Selected Poems

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Psychology Press, 2003 - 142 páginas
John Skelton (1464?-1529) is the first great modern English poet. Immensely proud of his poetic calling, he celebrates in his poems the language itself, in all its richness. He wrote in a vigorous vernacular, taking literary English out of the medieval world and enriching it with new forms and tones. Gerald Hammond's notes and glossary illuminate Skelton's works for the modern reader - but Hammond warns readers to keep their wits about them. Skelton is a poet of verbal ambushes, who still has the power to surprise and shock with his formal inventiveness and his indictments of church, scholars and state. His tone can be tender, insinuating, savage and erotic; satire, parody, lyricism and allegory abound.
 

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Introduction
9
My Darling Dear My Daisy Flower
23
Philip Sparrow
39
The Tunning of Elinour Rumming
73
Speak Parrot
91
from The Garland of Laurel
108
Notes
130
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Acerca del autor (2003)

As a royal tutor, parson, orator, poet-satirist, and courtier, Skelton has been called one of the most remarkable poets between Chaucer and Spenser, an imaginative, unpredictable precursor of the Renaissance. A Ballade of the Scottys she Kynge (1513) celebrates the victory of the English forces of Henry VIII under the Earl of Surrey over the army of James IV at the battle of Flodden. Magnificence (1516) is an allegory in which the generous prince Magnificence is first destroyed by his own ill-advised generosity, then restored by Goodhope, Perseverance, and related virtues. He was awarded the degree of laureate by the universities of Oxford and Cambridge and was chosen as tutor to the young Prince Henry, who became Henry VIII. When Erasmus (see Vol. 4) visited England, he called Skelton "the one light and glory of British letters," mainly because of his translations of the classics and his Latin verses. Skelton directed his satire against the clergy, particularly Cardinal Wolsey, the target of Colin Clout (1522). After a lifelong hatred of Henry's chancellor, Skelton was finally forced to the sanctuary of Westminster in 1523 for writing Why Came Ye Not To Court (1522). While in confinement, he purified and simplified his style. He died before Wolsey met his downfall.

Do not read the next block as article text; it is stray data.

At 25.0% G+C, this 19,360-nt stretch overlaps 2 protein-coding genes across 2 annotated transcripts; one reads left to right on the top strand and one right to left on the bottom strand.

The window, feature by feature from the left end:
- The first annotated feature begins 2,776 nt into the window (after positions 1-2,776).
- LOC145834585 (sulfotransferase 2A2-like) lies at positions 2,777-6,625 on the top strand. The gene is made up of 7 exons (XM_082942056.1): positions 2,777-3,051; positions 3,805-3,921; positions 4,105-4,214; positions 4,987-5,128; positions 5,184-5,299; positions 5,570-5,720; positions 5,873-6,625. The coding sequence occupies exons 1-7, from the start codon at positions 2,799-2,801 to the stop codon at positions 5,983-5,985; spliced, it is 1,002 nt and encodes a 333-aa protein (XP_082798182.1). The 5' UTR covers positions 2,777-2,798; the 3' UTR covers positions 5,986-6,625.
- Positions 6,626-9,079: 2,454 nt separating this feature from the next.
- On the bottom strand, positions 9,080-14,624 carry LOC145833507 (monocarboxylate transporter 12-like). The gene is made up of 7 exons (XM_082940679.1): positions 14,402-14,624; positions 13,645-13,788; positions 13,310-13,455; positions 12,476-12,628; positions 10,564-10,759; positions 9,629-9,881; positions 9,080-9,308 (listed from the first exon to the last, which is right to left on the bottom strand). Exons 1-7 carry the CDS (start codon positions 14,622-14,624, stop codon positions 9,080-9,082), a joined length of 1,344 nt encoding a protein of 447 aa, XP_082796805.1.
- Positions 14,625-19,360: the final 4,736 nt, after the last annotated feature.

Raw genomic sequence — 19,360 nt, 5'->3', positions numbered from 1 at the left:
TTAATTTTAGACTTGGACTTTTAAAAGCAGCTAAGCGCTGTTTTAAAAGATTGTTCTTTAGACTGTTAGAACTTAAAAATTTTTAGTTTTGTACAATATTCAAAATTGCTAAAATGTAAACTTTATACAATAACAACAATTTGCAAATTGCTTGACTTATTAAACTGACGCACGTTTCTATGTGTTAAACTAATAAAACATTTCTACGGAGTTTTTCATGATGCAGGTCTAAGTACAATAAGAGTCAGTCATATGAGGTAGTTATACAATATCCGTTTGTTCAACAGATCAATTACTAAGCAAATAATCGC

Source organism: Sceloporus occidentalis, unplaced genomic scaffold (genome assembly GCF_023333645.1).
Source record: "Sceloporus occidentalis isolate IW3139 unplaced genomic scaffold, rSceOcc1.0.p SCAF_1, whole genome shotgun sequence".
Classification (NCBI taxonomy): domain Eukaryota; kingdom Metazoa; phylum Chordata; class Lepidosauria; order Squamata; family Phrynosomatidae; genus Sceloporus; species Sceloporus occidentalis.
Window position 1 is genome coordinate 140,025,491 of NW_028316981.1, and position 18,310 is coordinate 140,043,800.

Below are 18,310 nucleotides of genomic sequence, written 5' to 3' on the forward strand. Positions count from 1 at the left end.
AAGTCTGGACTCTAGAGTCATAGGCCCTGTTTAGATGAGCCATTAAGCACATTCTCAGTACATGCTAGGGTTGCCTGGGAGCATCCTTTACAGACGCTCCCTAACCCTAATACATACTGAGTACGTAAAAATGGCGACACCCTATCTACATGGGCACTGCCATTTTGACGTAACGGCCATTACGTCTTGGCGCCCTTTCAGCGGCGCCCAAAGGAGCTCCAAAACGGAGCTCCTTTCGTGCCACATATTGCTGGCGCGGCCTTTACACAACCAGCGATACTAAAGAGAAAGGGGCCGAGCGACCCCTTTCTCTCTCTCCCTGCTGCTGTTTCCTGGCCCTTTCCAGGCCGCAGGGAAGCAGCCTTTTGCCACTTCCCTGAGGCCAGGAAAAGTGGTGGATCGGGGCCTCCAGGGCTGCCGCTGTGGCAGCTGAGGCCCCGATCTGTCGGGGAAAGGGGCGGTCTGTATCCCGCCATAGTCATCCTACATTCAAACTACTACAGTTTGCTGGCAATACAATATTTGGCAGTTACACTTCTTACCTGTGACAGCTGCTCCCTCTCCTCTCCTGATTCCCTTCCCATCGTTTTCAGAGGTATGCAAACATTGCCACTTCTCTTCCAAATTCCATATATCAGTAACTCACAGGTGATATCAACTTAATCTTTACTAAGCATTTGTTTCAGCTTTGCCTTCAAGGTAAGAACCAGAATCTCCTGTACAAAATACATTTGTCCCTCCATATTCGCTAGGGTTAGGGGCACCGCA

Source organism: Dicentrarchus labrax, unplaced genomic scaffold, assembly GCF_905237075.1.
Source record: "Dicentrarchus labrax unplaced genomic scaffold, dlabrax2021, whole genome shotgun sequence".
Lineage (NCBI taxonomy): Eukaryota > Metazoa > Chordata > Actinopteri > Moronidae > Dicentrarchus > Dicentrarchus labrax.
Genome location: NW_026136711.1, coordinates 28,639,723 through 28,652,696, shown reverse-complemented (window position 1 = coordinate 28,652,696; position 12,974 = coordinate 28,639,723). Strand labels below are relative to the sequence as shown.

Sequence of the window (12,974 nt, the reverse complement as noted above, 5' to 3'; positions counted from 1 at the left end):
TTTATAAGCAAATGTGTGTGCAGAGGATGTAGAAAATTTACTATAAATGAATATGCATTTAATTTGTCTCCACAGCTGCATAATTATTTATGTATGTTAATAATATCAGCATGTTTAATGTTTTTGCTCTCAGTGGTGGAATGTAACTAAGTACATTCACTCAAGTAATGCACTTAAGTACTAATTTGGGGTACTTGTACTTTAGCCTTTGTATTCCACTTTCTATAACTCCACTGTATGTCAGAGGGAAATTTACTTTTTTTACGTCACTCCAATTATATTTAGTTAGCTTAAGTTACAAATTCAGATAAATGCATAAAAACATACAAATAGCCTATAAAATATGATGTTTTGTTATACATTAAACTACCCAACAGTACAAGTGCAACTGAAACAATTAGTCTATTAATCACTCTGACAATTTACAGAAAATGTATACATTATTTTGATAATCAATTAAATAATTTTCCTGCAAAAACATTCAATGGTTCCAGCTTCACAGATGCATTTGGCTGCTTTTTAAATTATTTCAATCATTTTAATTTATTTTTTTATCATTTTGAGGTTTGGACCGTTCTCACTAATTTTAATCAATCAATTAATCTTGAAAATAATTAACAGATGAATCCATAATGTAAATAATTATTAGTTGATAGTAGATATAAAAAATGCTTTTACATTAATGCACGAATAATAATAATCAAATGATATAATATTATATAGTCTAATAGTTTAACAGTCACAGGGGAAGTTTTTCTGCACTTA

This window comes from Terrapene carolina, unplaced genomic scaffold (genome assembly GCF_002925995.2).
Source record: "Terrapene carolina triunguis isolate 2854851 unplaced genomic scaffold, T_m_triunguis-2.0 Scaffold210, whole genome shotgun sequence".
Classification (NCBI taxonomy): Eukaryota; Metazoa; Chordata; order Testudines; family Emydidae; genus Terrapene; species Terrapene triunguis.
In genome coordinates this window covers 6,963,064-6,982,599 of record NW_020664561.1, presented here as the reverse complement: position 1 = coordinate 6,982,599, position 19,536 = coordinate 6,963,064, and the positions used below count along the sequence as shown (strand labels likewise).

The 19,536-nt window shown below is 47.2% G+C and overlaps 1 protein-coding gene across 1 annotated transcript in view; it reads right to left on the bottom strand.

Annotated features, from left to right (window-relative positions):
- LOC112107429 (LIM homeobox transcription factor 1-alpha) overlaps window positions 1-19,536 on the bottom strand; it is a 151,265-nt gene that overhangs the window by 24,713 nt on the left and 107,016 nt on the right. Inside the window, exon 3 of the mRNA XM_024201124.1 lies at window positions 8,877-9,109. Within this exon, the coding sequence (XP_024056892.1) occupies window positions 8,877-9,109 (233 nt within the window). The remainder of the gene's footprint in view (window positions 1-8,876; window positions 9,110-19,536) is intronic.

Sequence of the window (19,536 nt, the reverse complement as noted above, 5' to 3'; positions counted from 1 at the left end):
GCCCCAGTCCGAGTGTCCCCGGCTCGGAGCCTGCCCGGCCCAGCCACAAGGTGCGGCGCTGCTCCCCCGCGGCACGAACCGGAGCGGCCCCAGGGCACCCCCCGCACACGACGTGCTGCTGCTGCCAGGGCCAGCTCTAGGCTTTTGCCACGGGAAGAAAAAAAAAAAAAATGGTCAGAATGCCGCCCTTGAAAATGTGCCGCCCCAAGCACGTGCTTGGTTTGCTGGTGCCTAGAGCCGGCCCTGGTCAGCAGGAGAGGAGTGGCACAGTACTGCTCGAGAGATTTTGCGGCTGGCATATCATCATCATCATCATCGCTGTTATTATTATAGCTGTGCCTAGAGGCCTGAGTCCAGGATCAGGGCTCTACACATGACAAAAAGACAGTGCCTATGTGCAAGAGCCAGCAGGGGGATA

Gerald Hammond was born in 1926. He was an architect for thirty years before retiring in 1982. He has written over thirty mystery novels and is the creator of John Cunningham, dog breeder in Scotland, and Keith Calder, gunsmith. He also writes under the pseudonyms Arthur Douglas and Dalby Holden.

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